We need to encourage our women to be leaders, yet we too often knock them down with labels like “bossy” and “pushy” whenever they do take the lead.
Learn what you can do as a manager to support and grow your female leaders with tips provided by Lean In & The Girls Scouts at BanBossy.com: http://banbossy.com/manager-tips/
The downloadable pdf includes:
- 10 tips to help managers combat gender bias at work
- Must-know facts and figures on women and work
- Group exercises to identify and overcome gender bias at the office
- Plus tips on what women can do for themselves
One of the most persistent beliefs leaders tell themselves and employees is that if you can’t measure something, it does not matter. I can easily refute that belief with two questions:
1. Do you love your partner/spouse, mother, father, or children?
2. If yes (no one has answered no yet), then tell me precisely how much. And when you answer, please pick an amount and a unit of measure. So your answer would be something like, “I love my children 12 gallons,” or “I love my husband six kilometers.”
Naturally, that’s absurd. The love you feel matters a great deal and yet seems impossible to measure. Employee motivation is a bit like that. It matters a great deal to the well-being of your employees and the financial success of the company. And yet it seems impossible to measure. But that’s the thing—it is remarkably easy to measure. Here’s how.
The only traditional motivation technique more undermining than a carrot to activating optimal motivation is the stick.
A Billion Words of Leadership – Is it time for a Leadership Checkup?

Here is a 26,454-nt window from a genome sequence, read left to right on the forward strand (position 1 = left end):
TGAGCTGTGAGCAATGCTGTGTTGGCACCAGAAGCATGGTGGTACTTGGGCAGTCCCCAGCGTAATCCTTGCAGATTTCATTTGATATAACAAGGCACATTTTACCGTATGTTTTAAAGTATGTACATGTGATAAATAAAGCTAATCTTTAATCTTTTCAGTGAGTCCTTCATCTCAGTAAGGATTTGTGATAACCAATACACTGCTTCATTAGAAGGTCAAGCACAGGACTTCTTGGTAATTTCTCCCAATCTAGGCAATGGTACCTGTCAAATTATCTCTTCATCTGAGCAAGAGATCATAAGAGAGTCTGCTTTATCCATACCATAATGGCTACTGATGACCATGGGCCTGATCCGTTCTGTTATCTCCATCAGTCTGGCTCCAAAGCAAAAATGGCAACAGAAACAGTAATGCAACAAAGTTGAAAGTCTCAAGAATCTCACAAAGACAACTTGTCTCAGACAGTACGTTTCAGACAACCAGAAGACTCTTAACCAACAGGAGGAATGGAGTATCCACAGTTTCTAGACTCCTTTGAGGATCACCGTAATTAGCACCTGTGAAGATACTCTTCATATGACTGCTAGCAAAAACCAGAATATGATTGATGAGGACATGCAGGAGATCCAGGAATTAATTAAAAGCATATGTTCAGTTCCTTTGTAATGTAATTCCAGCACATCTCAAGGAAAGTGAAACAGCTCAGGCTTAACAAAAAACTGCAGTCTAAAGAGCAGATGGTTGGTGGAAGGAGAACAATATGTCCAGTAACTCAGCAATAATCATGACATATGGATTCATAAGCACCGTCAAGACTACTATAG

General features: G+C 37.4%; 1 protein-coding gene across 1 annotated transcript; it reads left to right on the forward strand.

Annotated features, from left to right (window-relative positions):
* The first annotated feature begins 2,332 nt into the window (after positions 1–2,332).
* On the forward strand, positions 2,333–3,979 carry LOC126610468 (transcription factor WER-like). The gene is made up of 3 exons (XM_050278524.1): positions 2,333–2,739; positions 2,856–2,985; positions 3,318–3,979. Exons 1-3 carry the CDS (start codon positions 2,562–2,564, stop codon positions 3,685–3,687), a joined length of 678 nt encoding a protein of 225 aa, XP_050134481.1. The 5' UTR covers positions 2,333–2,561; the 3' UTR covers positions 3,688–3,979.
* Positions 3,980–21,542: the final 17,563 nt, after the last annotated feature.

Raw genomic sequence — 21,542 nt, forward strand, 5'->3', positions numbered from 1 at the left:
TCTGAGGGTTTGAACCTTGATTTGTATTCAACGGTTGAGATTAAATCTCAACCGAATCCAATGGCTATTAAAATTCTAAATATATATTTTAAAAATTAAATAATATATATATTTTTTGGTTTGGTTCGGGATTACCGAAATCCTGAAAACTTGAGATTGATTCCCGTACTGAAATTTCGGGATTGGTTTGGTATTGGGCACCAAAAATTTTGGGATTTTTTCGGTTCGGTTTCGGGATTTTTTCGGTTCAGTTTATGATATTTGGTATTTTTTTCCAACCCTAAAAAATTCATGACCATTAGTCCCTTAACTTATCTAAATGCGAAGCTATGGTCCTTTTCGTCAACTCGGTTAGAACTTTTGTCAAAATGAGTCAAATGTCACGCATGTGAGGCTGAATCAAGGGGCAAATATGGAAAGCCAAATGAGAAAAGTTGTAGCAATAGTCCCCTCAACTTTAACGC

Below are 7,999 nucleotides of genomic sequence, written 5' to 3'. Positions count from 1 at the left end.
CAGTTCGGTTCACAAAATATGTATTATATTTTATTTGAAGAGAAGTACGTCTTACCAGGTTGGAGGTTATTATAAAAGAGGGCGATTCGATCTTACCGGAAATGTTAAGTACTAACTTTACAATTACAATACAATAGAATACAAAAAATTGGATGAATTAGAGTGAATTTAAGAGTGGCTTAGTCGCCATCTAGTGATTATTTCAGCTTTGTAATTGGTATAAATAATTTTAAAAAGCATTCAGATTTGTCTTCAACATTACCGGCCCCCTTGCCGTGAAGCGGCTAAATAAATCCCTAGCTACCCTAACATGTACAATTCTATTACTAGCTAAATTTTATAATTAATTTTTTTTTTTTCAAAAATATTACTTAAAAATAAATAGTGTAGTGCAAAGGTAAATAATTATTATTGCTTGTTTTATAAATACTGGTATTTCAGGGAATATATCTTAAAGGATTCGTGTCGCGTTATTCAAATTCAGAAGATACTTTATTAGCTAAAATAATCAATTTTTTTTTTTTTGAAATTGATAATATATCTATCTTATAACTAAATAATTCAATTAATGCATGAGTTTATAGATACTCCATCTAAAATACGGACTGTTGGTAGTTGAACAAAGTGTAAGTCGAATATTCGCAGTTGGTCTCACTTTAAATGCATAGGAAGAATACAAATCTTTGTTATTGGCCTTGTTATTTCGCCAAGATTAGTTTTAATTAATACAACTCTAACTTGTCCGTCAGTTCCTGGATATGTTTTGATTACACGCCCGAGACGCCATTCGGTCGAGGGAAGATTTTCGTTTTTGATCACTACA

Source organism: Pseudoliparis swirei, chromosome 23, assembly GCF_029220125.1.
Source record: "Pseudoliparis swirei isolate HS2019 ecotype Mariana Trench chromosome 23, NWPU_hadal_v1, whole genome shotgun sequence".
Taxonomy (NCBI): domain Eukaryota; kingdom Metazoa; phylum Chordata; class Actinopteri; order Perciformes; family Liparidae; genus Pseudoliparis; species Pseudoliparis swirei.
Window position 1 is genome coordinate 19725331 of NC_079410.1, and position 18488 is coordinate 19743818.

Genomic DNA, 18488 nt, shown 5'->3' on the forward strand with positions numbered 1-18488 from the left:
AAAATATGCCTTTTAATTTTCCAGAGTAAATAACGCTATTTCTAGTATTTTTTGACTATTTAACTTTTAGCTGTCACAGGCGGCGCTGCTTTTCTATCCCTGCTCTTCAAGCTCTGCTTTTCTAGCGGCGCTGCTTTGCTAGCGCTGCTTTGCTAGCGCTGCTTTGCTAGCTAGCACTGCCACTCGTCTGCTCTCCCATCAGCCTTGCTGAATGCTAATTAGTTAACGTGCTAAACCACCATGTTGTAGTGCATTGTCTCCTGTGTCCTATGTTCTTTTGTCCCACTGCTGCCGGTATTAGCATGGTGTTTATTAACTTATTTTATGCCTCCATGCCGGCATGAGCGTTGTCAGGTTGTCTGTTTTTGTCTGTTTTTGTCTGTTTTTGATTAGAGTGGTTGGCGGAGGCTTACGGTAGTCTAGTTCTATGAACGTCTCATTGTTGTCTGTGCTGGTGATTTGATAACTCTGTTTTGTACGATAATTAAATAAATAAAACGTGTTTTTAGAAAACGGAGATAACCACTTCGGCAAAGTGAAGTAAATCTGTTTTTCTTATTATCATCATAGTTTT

A leader’s actions communicate far more than the words they speak, and rest assured, the organization is paying attention. In fact, the organization will follow what the leader does even more so than what they say; this is where many organizational problems begin. This article reveals a NEW Leadership KPI focused on walking the talk to make your organization effective. It’s worth a read, please check it out. http://ow.ly/mBOGU
There are four words a boss never wants to hear: “I don’t trust you.” However, you will rarely, if ever, hear someone say that to you directly.
So how can you tell if there’s a lack of trust in the workplace?
A few years ago on a college campus, a ceramics professor decided to try an experiment on one of his classes. At the start of the semester he divided the class into two groups and explained that each group would be graded differently.
Group 1 would be graded on the total number of pots they could create throughout the semester, with a minor importance given to quality.
Group 2 would be graded on just one pot. They had all semester to work on just one pot so they better make it impressive.
At the end of the semester, the students all turned in their work for grading. To the professor’s amusement, the 5 highest quality pots all came from the group who was focused on quantity over quality. In fact, most of the pots from Group 2 were terrible. They just looked like over-worked lumps of hollowed out clay.
Why did this happen?